- Very low barrier-of-entry
- Low cost
- Non-technical people can easily contribute
- Extreme vendor lock-in
- Functionality can be limited depending on your platform
- Inflexible paradigm
So where do containers fall in all of this? I like to think of containers as the fundamental building blocks of an architecture; the smallest unit of an application that doesn’t make sense to subdivide. Whether you are running microservices or an entire monolith inside a container is up to you, but the container should represent the smallest amount of code that can be deployed by itself and still make sense. At their most basic level containers are just a subset of Linux kernel features — features like resource isolation, network throttling, etc. are provided as part of the Linux OS and have been repackaged in a way that is simpler for people like us to take advantage of. It is perfectly possible to launch a process and manage it with cgroups, virtual networks, iptables, and other features in a way that mirrors a Docker container, but applications like Docker and Podman provide convenience around these features so we don’t have to do this manually. Its this leveraging of kernel features that give containers their portability. Provided you have a Linux machine with a relatively modern kernel you should have no problem running literally any container. This simplicity does come with a cost, however, and that cost is operational complexity. Simply deploying a single container to a bare VM is not a sound way of doing production deployments. To do it the “right” way you need some sort of container orchestration which introduces complexity and operational overhead. But where containers introduce complexity they more than make up for it in flexibility and portability.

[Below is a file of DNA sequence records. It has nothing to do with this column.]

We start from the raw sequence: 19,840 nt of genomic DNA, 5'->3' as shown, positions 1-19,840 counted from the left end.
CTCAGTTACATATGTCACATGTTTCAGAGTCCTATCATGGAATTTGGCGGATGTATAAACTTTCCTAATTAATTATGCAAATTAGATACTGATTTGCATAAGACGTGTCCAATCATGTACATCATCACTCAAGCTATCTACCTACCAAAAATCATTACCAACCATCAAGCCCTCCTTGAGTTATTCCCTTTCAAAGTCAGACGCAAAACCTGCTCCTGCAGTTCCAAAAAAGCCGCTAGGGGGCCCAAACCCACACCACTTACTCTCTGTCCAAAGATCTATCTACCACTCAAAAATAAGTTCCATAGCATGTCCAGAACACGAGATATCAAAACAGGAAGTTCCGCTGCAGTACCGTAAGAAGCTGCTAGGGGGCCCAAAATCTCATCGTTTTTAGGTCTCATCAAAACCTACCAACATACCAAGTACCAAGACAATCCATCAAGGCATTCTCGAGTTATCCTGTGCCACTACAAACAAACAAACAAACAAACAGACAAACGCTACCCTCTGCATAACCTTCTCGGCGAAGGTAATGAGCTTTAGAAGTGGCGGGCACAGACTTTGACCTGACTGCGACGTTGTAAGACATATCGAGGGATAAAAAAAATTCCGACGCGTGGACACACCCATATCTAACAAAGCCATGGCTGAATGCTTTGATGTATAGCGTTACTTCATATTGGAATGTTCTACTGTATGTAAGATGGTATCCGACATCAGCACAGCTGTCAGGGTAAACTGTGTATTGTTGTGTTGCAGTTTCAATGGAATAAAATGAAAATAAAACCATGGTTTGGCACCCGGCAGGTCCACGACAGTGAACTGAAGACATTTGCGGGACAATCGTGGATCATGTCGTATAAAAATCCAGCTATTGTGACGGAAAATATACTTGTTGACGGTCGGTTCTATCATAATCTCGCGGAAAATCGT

- Flexibility, portablility
- “Always on” allows for multiple paradigm types
- Local testing and development made easy
- Production requires some sort of orchestration
- “Always-on” compute can cost extra compared to serverless depending on load
- Requires more work around it to make it production-ready
While your personal conclusion might depend greatly on the applications and workloads you are responsible for, my conclusion is fairly easy: containers are still very relevant and will continue to be for a long time. While they introduce the greater complexity, their portability and control allow engineers to do exactly what they need without having to worry about reverse-engineering a solution around something like Heroku.
What do you think? Are containers still relevant in your environments? Let me know in the comments?